book cover design trends

Publishers have always tried to surprise the reader with the covers of their books. Through bright colors, enigmatic drawings or original formats, the cover is a cover letter that keeps the intentions of the story that is between its pages and is also key in the commercial strategies of publishers. In general, the big publishers look for a stable image and the small ones try to attract attention.

In Spain, publishers follow the style of the continental European publishing tradition, they have a very marked design in which they try to capture their mark. “In Italy and France, literary collections are very marked by the publisher,” says Silvia Sesé, editorial director of Anagrama. A technique with which “It is intended that the reader recognize the publisher in order to retain him”says José Hamad, editor of Sexto Piso.

On the other hand, other more commercial and large publishers follow the Anglo-Saxon trend, seeking that each book be unique by itself. “They do as in England, many times they don’t put the logo or their name on the cover,” adds Hamad.

Mark a design style: the importance of identity

Each publisher is used to proposing a type of design that provides an identity to each collection. “There really is a conviction that each one should have a direction,” says Silvia Sesé.

‘Not the mothers’, by Katixa Agirre Transit

An example is the independent publisher Transitwho was always clear that he wanted the minimalist style was a “house brand”. Her books are characterized by having a matte background color with a small image on the right side, below the title and the author.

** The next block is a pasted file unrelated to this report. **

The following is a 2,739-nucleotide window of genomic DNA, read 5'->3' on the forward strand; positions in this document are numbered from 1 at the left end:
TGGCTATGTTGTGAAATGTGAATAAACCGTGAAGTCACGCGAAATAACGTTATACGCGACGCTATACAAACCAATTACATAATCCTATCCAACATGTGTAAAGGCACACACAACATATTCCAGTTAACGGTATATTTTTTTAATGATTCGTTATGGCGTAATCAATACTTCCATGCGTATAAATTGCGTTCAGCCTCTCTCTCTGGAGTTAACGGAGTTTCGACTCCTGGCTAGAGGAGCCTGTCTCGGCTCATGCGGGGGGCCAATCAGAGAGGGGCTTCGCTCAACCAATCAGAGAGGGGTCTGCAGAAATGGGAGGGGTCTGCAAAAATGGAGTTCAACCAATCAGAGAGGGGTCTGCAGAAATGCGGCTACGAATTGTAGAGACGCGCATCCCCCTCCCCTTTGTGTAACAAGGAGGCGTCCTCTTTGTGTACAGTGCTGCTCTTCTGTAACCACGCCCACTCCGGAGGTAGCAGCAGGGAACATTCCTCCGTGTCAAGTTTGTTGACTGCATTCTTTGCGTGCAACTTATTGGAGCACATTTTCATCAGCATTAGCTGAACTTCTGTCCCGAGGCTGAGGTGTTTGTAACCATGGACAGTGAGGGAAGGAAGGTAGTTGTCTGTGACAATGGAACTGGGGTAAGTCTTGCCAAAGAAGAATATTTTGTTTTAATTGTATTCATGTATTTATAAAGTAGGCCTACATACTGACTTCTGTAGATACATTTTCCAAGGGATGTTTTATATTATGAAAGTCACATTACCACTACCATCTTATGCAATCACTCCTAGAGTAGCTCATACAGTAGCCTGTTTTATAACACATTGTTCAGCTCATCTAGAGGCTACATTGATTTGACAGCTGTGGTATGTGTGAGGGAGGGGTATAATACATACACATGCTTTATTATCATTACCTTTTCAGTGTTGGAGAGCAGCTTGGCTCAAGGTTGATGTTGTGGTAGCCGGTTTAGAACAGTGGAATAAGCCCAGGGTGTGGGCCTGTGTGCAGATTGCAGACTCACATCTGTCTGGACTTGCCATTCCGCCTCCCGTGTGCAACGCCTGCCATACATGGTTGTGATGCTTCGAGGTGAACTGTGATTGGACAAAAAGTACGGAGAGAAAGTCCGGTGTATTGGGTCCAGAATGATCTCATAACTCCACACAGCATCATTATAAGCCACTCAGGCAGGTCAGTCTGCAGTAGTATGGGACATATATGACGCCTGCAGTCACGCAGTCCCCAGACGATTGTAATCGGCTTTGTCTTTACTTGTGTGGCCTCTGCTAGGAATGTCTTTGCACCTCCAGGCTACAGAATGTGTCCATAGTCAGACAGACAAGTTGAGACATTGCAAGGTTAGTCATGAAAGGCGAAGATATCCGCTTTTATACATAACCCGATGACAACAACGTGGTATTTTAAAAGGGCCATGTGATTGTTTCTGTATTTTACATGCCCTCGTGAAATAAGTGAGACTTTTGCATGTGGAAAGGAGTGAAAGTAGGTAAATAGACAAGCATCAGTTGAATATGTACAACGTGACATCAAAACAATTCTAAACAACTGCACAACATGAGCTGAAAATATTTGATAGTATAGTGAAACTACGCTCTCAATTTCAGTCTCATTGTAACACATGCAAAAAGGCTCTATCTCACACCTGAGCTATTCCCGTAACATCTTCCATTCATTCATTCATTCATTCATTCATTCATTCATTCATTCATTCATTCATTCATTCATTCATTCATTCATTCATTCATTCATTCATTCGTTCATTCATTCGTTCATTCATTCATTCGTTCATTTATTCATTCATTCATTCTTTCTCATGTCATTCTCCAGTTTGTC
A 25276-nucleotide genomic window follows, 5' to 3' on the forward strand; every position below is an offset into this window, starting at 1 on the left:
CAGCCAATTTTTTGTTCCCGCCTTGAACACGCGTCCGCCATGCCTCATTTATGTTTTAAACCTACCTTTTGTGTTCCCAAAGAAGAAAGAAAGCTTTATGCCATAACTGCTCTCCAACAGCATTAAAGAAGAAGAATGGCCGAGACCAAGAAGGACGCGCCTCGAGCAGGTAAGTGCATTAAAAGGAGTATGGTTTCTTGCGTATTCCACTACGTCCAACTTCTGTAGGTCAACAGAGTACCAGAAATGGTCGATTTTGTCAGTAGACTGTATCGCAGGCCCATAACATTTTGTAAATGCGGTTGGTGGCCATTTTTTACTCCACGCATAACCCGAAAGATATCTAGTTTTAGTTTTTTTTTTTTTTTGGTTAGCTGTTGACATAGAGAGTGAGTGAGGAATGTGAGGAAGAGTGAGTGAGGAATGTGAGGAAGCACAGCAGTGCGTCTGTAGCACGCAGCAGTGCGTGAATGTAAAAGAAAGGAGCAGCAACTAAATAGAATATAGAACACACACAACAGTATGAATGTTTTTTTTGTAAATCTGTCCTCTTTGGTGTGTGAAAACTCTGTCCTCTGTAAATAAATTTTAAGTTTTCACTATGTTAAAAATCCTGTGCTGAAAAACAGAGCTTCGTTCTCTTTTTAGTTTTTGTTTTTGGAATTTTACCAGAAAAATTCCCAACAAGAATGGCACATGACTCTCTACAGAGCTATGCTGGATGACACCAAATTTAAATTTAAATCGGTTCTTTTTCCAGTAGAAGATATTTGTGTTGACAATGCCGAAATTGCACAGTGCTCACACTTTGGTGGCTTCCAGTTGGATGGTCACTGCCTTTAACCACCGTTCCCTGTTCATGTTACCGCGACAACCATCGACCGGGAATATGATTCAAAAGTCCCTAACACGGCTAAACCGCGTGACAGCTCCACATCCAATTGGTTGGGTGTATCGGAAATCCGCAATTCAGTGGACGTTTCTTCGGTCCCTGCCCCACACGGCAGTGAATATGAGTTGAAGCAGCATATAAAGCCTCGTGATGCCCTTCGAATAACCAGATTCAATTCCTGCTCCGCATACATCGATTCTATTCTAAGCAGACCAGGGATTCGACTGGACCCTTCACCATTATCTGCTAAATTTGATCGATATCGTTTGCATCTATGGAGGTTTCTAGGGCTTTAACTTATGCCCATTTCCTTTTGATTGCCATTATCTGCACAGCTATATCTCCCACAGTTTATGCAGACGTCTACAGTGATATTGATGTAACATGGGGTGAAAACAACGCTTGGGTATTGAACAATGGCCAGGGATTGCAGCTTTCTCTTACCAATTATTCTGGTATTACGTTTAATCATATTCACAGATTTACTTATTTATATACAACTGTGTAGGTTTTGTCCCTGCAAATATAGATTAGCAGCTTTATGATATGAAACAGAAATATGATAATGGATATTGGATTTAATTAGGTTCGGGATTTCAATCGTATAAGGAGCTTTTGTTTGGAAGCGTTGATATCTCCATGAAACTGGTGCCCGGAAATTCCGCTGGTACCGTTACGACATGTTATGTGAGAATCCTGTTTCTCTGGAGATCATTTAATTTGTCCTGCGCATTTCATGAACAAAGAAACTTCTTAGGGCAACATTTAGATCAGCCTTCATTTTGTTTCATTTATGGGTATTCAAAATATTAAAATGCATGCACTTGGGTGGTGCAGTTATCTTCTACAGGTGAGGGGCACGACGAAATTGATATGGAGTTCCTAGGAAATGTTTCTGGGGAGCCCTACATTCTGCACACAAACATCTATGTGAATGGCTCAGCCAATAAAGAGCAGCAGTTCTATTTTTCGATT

“Having such a marked style makes the books very recognizable, that the readers understand in a matter of seconds that what they are seeing is a Transit book,” says its designer Donna Salama.

In Anagramamong its most classic collections are panorama of narratives Y Hispanic Narratives, which follow the same design of its beginnings, and encourages readers to discover new authors. “It’s a way of telling the reader that an unknown author is in a collection that he has read before,” explains Sesé.

‘Curved time in Krems’, by Claudio Magris Panorama of Narratives (Anagram)

Sometimes the illustration jumps out of the typical square on the cover

There is also room to break the established guidelines. “Sometimes we break the typical square of the image and the illustration jumps out of that square,” says Sesé. So more space is used in the box, including the color of the background, as is the case with Curved time in Kremsby Claudio Magris, from the Panorama of Narratives collection.